The Channel Tunnel ? an Ex-post Economic Evaluation
R Anguera, Strategic Rail Authority, UK
This paper describes the Channel Tunnel's (CT) turbulent past, from the problems encountered in the late 1950s, when the project was first seriously examined, through to today's traffic levels and financial viability issues.
The forecasts underpinning the construction of the Channel Tunnel largely and systematically overestimated the total size and growth of the cross-Channel passenger and freight markets. The share of the cross-Channel markets captured by the Tunnel was accurately predicted. However, this was only achieved through a competitive battle with ferry operators which resulted in reduced tariffs. The combination of these two factors resulted in revenues much lower than predicted. For completely separate reasons, the construction costs of the Tunnel doubled.
The cost benefit appraisal of the Channel Tunnel reveals that overall the economy has lost, with the total resource cost being greater that the benefits generated. Users have gained significantly at the expense of producers. The latter -both ferry operators and the Tunnel operator have incurred substantial losses. The single biggest component of user's gain has not, as originally expected, been in terms of travel time savings, but due to the transfer from producers. The longer term evaluation of the project confirms the poor viability of the investment both in financial and cost benefit terms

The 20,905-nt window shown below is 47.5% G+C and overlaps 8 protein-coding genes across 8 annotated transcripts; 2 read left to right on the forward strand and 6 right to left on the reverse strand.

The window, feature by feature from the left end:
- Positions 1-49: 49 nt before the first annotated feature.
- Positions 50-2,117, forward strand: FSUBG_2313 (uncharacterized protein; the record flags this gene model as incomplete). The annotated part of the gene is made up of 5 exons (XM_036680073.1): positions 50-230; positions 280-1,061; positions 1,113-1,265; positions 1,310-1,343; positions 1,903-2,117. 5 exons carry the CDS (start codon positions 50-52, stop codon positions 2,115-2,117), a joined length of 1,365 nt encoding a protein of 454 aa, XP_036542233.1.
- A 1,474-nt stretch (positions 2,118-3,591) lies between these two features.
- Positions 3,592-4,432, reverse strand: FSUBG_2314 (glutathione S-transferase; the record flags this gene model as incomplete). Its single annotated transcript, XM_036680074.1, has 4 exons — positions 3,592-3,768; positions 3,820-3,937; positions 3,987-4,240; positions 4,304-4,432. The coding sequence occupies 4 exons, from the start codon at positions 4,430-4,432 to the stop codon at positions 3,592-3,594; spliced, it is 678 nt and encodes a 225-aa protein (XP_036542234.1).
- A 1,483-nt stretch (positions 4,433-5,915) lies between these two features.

This paper describes the Channel Tunnel's (CT) turbulent past, from the problems encountered in the late 1950s, when the project was first seriously examined, through to today's traffic levels and financial viability issues. It highlights the troubles with the initial project proposals and compares the actual traffic levels with the historical forecasts. The financial and cost benefit appraisals draw on the analysis and comparison of costs and revenues and on the detailed welfare analysis.
t should be noted that this paper presents the historical sets of forecasts undertaken historically prior to and during the construction of the tunnel. It identifies the scale and effects of the large deviations in the forecasting exercises. It does not, however, deal with any potential methodological, original database, or other issues which may have affected the historical forecasts. In terms of construction costs, it identifies the scale, sources and effects of the errors (in terms of the project appraisal). It does not attribute or identify causes on the methodological, social or political aspects of the process.
Association for European Transport